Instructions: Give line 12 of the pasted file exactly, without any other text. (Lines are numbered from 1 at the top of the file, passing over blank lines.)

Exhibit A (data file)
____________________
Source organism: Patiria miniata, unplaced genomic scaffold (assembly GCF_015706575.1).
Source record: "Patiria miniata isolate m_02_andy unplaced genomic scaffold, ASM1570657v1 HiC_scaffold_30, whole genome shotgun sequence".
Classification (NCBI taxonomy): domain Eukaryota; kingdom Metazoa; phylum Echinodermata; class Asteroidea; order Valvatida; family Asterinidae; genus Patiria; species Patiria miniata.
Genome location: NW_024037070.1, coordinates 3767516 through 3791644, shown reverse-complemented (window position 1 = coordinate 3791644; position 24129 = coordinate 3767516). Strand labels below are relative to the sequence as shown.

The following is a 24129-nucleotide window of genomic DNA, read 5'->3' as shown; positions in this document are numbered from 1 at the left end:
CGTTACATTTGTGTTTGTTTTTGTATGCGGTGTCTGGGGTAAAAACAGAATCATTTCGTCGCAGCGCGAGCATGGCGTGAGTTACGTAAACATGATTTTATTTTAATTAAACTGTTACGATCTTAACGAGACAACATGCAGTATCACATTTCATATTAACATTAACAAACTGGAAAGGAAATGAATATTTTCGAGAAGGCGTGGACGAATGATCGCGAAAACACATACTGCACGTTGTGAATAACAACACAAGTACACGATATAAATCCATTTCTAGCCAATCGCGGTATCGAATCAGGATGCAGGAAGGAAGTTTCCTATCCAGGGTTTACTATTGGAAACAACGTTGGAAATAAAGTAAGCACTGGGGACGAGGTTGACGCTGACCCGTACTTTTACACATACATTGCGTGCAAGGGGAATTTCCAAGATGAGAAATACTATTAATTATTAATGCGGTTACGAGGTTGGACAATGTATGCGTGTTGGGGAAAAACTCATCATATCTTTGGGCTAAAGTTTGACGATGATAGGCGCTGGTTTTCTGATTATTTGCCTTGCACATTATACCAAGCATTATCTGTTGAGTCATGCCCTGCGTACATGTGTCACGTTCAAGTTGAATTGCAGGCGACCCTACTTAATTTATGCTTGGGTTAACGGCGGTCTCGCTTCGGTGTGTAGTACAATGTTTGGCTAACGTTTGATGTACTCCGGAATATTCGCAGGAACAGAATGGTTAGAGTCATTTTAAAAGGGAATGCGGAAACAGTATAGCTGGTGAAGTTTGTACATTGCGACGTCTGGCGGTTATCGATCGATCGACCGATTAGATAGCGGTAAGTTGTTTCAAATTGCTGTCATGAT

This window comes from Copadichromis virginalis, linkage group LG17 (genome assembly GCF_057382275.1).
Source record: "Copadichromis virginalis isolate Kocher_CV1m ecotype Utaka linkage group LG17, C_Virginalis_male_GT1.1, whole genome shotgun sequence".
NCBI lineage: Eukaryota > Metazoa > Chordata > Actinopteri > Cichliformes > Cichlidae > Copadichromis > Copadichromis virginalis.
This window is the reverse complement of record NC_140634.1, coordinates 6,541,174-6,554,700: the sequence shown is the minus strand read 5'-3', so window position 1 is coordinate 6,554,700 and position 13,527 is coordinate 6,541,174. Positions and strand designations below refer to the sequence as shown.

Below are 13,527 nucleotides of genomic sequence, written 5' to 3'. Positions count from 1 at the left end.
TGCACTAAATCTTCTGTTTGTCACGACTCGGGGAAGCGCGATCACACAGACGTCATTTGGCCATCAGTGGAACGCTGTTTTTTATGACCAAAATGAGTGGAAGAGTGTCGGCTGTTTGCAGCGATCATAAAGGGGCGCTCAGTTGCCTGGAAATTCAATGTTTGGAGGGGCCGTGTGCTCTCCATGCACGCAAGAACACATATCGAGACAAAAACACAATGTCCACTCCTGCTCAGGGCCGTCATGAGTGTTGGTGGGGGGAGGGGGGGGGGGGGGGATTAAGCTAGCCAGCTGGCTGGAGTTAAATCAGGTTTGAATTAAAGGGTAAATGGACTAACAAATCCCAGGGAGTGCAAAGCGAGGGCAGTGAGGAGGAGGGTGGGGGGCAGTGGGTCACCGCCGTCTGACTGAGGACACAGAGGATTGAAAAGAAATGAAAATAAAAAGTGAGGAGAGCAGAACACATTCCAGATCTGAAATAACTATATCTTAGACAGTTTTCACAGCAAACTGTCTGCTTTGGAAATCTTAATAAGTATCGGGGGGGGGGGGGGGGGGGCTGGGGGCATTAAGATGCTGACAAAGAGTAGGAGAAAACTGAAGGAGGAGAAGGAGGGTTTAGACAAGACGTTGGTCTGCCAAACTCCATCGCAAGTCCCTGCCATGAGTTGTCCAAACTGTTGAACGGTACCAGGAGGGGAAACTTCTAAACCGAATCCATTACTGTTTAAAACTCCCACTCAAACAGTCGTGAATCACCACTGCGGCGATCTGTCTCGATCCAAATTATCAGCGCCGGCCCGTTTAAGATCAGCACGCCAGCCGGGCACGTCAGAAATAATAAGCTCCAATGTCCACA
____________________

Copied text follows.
TGCACTAAATCTTCTGTTTGTCACGACTCGGGGAAGCGCGATCACACAGACGTCATTTGGCCATCAGTGGAACGCTGTTTTTTATGACCAAAATGAGTGGAAGAGTGTCGGCTGTTTGCAGCGATCATAAAGGGGCGCTCAGTTGCCTGGAAATTCAATGTTTGGAGGGGCCGTGTGCTCTCCATGCACGCAAGAACACATATCGAGACAAAAACACAATGTCCACTCCTGCTCAGGGCCGTCATGAGTGTTGGTGGGGGGAGGGGGGGGGGGGGGGATTAAGCTAGCCAGCTGGCTGGAGTTAAATCAGGTTTGAATTAAAGGGTAAATGGACTAACAAATCCCAGGGAGTGCAAAGCGAGGGCAGTGAGGAGGAGGGTGGGGGGCAGTGGGTCACCGCCGTCTGACTGAGGACACAGAGGATTGAAAAGAAATGAAAATAAAAAGTGAGGAGAGCAGAACACATTCCAGATCTGAAATAACTATATCTTAGACAGTTTTCACAGCAAACTGTCTGCTTTGGAAATCTTAATAAGTATCGGGGGGGGGGGGGGGGGGGCTGGGGGCATTAAGATGCTGACAAAGAGTAGGAGAAAACTGAAGGAGGAGAAGGAGGGTTTAGACAAGACGTTGGTCTGCCAAACTCCATCGCAAGTCCCTGCCATGAGTTGTCCAAACTGTTGAACGGTACCAGGAGGGGAAACTTCTAAACCGAATCCATTACTGTTTAAAACTCCCACTCAAACAGTCGTGAATCACCACTGCGGCGATCTGTCTCGATCCAAATTATCAGCGCCGGCCCGTTTAAGATCAGCACGCCAGCCGGGCACGTCAGAAATAATAAGCTCCAATGTCCACA